- If the disputing parties cannot agree on a private appraiser and must use one that is appointed by the court;
- If a property appraisal needs to be performed for property being distributed in accordance with a will or trust; and/or
- If a valuation is needed for personal property or non-physical assets, such as loan amounts, jewelry, antiques, investments, or property taxes.
What Should I Do Before I Decide to Hire an Appraiser?
The first step that a person or entity who is interested in hiring an appraiser should take is to check out the appraiser’s professional background and credentials to make sure that they hold a valid appraiser license and are properly qualified.
It is also important to confirm that they are not doing work for any other parties, such as a real estate broker or agent who is associated with the property being appraised. When a person fails to do their due diligence or conduct a background check, it allows these types of professionals to accomplish real estate scams.
For instance, if an appraiser and a real estate agent are working together, both will be privy to the real estate scheme that either one or both of them devised. This will make it easier for them to artificially increase the price of real property without any other parties (aside from the buyer) asking them probing questions.
While this type of real estate scam does not happen too often, it occurs regularly enough that a person should be cautious when hiring an appraiser to assess the value of real property.
A person should also document details about a particular piece of property before an appraiser even arrives or starts the appraisal process.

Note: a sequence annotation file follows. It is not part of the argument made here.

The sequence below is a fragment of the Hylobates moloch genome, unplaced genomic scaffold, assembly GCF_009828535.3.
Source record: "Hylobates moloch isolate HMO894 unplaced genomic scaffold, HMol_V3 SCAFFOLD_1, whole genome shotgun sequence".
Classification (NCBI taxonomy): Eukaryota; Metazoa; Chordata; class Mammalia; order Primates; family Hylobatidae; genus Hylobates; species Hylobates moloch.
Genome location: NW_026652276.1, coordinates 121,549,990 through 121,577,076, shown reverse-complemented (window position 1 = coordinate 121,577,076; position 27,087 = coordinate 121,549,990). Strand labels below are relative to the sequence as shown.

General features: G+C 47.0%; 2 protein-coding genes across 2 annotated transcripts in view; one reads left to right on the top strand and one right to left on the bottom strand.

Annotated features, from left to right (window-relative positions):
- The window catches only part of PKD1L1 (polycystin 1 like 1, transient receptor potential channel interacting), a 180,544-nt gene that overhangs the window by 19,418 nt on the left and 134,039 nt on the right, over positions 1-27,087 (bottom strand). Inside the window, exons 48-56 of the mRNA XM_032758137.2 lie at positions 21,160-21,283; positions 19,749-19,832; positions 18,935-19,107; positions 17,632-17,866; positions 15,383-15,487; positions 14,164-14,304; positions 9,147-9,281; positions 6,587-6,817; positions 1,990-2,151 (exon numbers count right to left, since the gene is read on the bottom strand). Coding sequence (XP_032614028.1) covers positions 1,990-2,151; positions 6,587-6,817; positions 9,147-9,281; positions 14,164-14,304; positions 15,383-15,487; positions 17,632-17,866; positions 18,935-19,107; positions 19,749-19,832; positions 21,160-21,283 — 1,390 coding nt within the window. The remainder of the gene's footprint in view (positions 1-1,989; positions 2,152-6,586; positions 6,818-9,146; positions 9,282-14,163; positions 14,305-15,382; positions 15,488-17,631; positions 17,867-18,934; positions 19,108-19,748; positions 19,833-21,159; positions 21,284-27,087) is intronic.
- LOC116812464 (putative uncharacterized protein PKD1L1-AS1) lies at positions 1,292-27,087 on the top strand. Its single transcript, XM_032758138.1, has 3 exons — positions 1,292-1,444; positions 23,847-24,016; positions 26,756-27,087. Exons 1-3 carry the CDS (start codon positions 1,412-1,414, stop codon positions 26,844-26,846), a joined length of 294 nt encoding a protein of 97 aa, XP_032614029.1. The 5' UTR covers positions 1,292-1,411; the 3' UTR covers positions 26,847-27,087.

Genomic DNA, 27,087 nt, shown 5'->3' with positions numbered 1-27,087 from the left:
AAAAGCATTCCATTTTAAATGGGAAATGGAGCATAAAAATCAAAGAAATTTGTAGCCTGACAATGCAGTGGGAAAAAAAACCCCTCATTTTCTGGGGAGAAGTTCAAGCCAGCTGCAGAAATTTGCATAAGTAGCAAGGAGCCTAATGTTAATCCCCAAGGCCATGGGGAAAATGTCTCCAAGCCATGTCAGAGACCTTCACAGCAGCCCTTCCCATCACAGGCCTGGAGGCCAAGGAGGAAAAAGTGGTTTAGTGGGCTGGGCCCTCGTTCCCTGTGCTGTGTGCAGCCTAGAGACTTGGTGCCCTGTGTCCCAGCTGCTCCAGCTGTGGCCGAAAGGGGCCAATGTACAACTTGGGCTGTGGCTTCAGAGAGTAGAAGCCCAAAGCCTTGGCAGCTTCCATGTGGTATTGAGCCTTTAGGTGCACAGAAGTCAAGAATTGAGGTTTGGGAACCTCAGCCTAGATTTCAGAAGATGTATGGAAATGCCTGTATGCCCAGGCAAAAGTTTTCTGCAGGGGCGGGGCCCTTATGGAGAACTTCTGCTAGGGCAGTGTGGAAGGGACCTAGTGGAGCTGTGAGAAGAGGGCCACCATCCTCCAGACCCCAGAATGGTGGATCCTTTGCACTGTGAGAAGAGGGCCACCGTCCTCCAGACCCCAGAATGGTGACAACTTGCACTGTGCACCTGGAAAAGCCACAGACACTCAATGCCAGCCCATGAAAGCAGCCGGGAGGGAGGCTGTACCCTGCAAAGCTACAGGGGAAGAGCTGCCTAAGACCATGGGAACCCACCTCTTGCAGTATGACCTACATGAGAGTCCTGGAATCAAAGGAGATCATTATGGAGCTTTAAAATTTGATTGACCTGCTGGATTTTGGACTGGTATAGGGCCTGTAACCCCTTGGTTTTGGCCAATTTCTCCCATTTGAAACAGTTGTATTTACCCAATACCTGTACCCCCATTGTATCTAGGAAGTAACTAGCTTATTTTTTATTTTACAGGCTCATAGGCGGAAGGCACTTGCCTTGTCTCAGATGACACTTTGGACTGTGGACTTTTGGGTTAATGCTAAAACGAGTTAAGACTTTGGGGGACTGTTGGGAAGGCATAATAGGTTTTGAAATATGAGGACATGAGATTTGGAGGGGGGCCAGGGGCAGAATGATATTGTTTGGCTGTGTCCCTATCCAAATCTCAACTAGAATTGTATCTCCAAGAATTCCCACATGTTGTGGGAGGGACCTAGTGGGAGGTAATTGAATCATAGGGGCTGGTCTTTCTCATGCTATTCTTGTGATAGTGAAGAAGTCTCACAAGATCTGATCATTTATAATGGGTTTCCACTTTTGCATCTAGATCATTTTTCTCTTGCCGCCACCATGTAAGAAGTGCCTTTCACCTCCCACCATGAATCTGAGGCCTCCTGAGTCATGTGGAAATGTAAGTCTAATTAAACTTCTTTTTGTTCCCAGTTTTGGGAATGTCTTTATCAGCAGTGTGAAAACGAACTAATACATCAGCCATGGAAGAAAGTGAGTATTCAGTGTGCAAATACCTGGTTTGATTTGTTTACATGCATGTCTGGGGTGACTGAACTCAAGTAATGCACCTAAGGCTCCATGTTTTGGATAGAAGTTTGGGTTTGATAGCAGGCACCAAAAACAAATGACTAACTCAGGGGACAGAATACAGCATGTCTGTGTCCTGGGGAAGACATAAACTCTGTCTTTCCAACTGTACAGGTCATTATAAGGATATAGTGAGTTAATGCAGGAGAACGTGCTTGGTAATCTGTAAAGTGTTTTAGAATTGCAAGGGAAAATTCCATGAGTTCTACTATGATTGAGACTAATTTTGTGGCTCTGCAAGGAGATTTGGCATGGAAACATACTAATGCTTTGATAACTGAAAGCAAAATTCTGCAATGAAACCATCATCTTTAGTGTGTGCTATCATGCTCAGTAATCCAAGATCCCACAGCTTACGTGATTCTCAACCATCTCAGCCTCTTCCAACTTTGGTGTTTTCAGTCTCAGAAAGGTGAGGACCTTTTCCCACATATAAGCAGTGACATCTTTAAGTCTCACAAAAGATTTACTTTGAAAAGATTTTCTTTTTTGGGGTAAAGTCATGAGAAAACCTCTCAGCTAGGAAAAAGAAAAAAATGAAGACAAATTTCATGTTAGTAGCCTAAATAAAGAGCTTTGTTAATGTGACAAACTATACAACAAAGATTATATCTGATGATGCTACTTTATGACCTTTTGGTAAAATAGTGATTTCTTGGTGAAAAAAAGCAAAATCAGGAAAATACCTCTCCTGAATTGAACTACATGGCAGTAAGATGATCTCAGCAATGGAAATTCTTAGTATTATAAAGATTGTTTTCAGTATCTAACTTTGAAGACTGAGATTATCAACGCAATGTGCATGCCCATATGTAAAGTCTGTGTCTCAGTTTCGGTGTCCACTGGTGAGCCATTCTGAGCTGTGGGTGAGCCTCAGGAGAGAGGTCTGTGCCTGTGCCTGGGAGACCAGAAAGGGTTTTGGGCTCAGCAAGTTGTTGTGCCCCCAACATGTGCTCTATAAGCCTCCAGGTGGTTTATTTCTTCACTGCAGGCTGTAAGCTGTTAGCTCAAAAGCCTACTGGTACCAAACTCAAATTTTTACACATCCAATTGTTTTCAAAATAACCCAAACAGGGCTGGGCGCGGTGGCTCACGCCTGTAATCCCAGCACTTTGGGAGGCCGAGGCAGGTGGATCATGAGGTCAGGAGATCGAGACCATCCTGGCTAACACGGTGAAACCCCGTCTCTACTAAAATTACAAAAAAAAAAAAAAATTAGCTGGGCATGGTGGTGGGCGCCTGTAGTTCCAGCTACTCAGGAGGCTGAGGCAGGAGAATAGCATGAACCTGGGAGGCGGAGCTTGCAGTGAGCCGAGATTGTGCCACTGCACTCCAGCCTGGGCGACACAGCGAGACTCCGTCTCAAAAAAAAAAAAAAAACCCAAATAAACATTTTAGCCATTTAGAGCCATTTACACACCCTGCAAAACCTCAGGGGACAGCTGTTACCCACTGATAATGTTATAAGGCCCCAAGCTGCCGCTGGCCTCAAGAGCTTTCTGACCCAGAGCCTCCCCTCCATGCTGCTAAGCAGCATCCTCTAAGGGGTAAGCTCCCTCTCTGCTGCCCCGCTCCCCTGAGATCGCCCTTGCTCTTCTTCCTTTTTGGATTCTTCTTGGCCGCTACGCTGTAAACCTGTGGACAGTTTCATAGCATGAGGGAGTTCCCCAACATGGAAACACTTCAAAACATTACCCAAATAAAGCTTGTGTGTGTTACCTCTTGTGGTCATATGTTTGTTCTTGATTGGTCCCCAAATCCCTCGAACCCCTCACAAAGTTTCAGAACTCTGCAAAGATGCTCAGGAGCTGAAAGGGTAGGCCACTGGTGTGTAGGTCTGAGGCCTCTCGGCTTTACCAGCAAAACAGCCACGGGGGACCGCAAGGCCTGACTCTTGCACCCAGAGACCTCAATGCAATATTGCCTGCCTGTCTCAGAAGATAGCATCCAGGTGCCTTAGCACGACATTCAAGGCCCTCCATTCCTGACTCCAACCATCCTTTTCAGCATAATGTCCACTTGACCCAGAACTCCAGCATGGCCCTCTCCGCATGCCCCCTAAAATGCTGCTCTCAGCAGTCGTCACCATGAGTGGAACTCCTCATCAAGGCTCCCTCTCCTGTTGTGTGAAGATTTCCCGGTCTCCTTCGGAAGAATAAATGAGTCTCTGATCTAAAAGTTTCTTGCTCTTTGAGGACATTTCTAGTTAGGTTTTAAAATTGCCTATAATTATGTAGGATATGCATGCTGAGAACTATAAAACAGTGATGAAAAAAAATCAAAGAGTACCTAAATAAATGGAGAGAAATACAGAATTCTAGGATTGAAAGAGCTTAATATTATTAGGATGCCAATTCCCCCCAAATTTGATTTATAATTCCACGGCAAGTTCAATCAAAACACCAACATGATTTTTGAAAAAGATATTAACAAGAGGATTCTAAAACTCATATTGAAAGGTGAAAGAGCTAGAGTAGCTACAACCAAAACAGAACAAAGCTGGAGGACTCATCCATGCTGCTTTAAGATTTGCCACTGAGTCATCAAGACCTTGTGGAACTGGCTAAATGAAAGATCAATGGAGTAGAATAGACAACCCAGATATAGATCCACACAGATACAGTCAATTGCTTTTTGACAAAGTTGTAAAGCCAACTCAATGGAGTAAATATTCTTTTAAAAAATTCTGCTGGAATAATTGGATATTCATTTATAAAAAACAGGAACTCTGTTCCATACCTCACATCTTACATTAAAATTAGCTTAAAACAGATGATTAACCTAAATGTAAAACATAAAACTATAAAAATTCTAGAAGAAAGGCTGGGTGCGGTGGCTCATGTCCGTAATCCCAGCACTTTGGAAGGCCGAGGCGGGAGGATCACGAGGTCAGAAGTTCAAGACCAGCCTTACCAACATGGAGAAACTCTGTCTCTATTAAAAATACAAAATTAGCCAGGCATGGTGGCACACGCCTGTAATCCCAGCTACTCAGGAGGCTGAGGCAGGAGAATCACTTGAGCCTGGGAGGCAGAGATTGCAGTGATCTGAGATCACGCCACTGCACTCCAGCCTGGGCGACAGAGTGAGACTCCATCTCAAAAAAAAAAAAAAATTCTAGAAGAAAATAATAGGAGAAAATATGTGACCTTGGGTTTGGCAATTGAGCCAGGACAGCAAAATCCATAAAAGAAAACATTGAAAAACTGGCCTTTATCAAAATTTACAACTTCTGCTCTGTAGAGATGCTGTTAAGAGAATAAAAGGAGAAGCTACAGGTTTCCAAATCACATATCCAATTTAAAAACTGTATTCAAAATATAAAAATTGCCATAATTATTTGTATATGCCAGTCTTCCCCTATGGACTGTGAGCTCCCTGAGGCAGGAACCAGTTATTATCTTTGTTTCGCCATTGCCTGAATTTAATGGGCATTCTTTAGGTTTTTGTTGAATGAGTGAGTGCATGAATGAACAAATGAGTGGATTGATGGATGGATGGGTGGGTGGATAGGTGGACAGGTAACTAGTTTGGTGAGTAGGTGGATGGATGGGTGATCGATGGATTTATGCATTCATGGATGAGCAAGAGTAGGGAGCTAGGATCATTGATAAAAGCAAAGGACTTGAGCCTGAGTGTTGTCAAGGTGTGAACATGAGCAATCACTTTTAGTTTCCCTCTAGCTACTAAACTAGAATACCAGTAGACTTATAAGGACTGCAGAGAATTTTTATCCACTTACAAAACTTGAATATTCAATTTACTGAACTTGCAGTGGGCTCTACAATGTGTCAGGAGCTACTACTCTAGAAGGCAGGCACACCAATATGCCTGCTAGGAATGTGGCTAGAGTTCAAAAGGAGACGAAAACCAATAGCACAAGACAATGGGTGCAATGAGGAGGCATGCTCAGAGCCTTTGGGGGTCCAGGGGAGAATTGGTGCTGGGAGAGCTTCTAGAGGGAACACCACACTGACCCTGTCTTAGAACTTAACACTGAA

For example, if a homebuyer needs a home appraised to get a solid valuation before purchasing it, then they may want to take pictures of the home and/or make copies of all relevant documents (e.g., the title, deed, etc.). The information a person collects about the property can be useful in the event that a future dispute arises.
In addition, it should be noted that in some cases an insurance or loan company will send out their own appraiser. If a person refuses to work with the appraiser that an insurance or loan company sends out, then they might be denied a home loan because there are no specific laws that guarantee which party’s appraiser must be hired.
Also, while a person is free to still hire their own private appraiser, the loan company will most likely use the figures provided by the appraiser that the loan company hired.
If the person has a serious issue with the valuation provided, then they may petition the court for an injunction or request that a judge appoint a separate appraiser. This type of legal action is known as filing a “Motion to Appoint Appraiser”, which will usually involve a brief hearing. An individual should consider consulting a lawyer prior to the hearing.
Do I Need a Lawyer for Appraisal Matters?
Disputes concerning property valuations are extremely delicate matters. They should be approached with caution. An individual would do well to educate themselves about the law surrounding these issues as well as have a solid understanding of the facts and conditions of their particular situation.
Therefore, if you believe there is an issue with the appraisal process or the final valuation of a home, then it may be in your best interest to contact a local property lawyer for further assistance with your matter. An experienced property lawyer will be able to advise you on the next steps you should take. Your lawyer can also inform you of your rights and protections under the law when it comes to guarding your property interests.
Additionally, should you need to attend a motion to appoint an appraiser hearing, your lawyer can assist you with it by providing guidance and legal representation.